Dec 14, 2017

By David Warner

I had intended to write about the Supreme Court’s recent decision denying certiorari in the 11th Circuit’s decision in Evans v. Georgia Regional Hospital, thereby declining to resolve the existing circuit split concerning whether sexual orientation is a protected characteristic under Title VII. But then yet another story dropped with high profile allegations of sexual harassment, and the siren call of timely “click-bait” won out over the finer points of Supreme Court jurisprudence. And, wait, here’s yet another story that dropped literally as I was typing this paragraph.

As it appears the nation could use a refresher course, let’s review, shall we?

Sexual harassment – it’s illegal and has been since 1964. Interestingly, there have been relatively few developments in the substantive law around sexual harassment since the Faragher and Ellerth decisions in 1998. Despite subsequent years of HR professionals and management-side employment lawyers beating the drum regarding the necessity of robust anti-harassment policies, training, and proactive response to internal complaints, sexual harassment claims continue to be alarmingly prevalent. In FY 2016 alone the EEOC received almost 7,000 administrative complaints of sexual harassment.

In July 2016, the EEOC issued a report from its Select Task Force on the Study of Harassment in the Workplace. The report merits review in its entirety, but certain of its conclusions concerning “risk factors” are eerily prescient of the current Zeitgeist.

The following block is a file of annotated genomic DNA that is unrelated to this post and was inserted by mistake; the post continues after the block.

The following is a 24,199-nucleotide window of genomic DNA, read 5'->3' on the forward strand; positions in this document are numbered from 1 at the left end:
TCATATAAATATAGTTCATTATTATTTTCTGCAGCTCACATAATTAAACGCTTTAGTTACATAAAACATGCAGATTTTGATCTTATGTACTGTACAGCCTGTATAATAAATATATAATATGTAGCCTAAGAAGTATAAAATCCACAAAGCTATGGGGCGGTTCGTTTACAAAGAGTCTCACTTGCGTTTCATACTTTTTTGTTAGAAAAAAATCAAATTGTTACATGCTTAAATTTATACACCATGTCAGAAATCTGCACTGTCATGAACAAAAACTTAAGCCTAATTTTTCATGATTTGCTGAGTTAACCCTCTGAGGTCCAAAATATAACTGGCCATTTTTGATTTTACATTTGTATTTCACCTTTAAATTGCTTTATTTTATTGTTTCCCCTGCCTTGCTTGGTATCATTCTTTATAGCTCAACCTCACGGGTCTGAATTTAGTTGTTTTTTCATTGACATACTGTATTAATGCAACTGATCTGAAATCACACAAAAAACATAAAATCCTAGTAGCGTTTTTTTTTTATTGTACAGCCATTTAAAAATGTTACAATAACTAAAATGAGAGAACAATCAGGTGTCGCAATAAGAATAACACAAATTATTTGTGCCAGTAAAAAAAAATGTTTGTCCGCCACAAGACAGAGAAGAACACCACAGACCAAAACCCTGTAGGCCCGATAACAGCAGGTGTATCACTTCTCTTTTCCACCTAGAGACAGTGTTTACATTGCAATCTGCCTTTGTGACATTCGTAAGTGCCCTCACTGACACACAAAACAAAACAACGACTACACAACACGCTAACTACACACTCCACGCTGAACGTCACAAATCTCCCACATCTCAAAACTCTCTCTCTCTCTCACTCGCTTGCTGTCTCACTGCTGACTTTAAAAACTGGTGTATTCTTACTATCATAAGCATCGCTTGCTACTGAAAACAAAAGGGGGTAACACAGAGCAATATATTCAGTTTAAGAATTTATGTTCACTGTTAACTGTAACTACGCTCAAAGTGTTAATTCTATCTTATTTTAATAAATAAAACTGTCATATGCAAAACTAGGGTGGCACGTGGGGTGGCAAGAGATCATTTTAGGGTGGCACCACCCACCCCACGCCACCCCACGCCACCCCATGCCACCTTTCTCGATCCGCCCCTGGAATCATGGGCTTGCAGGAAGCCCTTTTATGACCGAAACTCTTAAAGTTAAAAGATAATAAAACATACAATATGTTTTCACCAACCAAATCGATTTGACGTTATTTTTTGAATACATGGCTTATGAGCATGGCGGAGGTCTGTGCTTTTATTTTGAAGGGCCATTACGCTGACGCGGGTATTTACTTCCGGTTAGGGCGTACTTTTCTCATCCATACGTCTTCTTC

For example, the Task Force noted that workplaces with “High Value” employees and those with “Significant Power Disparities” are particularly prone for harassment issues – i.e., where rules of behavior are viewed as not applying equally to all levels of an organization or to certain “untouchable” employees. While it is easy to pile-on to movie producers, directors, on-air talent, more on-air talent, celebrity chefs, and the like, employers should recognize that significant power disparities exist in literally every working environment. And, per Faragher and Ellerth, it is incumbent upon employers to take steps to ensure that their workplaces are free from conduct that might give rise to claims and potential liability.

The steps remain clear. First, promulgate a clear and strong anti-harassment policy with multiple avenues of complaint, absolute prohibitions against retaliation for good faith complaints, and clear commitment that the policy applies to all levels of the organization. Second, senior management must own and drive a “speak up” culture – you do it for False Claims Act and other compliance issues, right? Third, train your employees on the policy and expectations. For organizations of any size, often separate training for executives/managers and line employees permits for freer discussion and proactive identification of problem areas. Finally, promptly investigate and respond to complaints as they are brought forward, including implementation of harsh discipline where appropriate.